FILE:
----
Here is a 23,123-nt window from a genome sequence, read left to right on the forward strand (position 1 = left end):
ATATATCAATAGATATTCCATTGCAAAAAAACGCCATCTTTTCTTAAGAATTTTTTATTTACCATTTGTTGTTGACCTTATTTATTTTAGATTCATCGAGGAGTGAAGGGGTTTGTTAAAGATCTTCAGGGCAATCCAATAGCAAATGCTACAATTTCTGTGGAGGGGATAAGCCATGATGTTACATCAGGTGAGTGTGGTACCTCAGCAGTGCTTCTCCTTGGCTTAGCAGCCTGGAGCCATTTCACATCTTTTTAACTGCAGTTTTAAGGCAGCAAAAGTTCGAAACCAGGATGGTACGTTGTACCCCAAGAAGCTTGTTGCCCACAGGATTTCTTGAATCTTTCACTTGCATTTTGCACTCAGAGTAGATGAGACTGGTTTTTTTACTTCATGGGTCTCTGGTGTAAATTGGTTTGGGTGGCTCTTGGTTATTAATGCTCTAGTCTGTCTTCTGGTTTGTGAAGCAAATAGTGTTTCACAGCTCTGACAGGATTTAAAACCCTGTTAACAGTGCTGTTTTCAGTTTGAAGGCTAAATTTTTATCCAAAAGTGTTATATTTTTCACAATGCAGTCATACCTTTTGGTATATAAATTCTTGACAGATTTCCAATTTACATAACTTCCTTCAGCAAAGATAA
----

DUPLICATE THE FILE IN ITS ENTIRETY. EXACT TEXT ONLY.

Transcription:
Here is a 23,123-nt window from a genome sequence, read left to right on the forward strand (position 1 = left end):
ATATATCAATAGATATTCCATTGCAAAAAAACGCCATCTTTTCTTAAGAATTTTTTATTTACCATTTGTTGTTGACCTTATTTATTTTAGATTCATCGAGGAGTGAAGGGGTTTGTTAAAGATCTTCAGGGCAATCCAATAGCAAATGCTACAATTTCTGTGGAGGGGATAAGCCATGATGTTACATCAGGTGAGTGTGGTACCTCAGCAGTGCTTCTCCTTGGCTTAGCAGCCTGGAGCCATTTCACATCTTTTTAACTGCAGTTTTAAGGCAGCAAAAGTTCGAAACCAGGATGGTACGTTGTACCCCAAGAAGCTTGTTGCCCACAGGATTTCTTGAATCTTTCACTTGCATTTTGCACTCAGAGTAGATGAGACTGGTTTTTTTACTTCATGGGTCTCTGGTGTAAATTGGTTTGGGTGGCTCTTGGTTATTAATGCTCTAGTCTGTCTTCTGGTTTGTGAAGCAAATAGTGTTTCACAGCTCTGACAGGATTTAAAACCCTGTTAACAGTGCTGTTTTCAGTTTGAAGGCTAAATTTTTATCCAAAAGTGTTATATTTTTCACAATGCAGTCATACCTTTTGGTATATAAATTCTTGACAGATTTCCAATTTACATAACTTCCTTCAGCAAAGATAA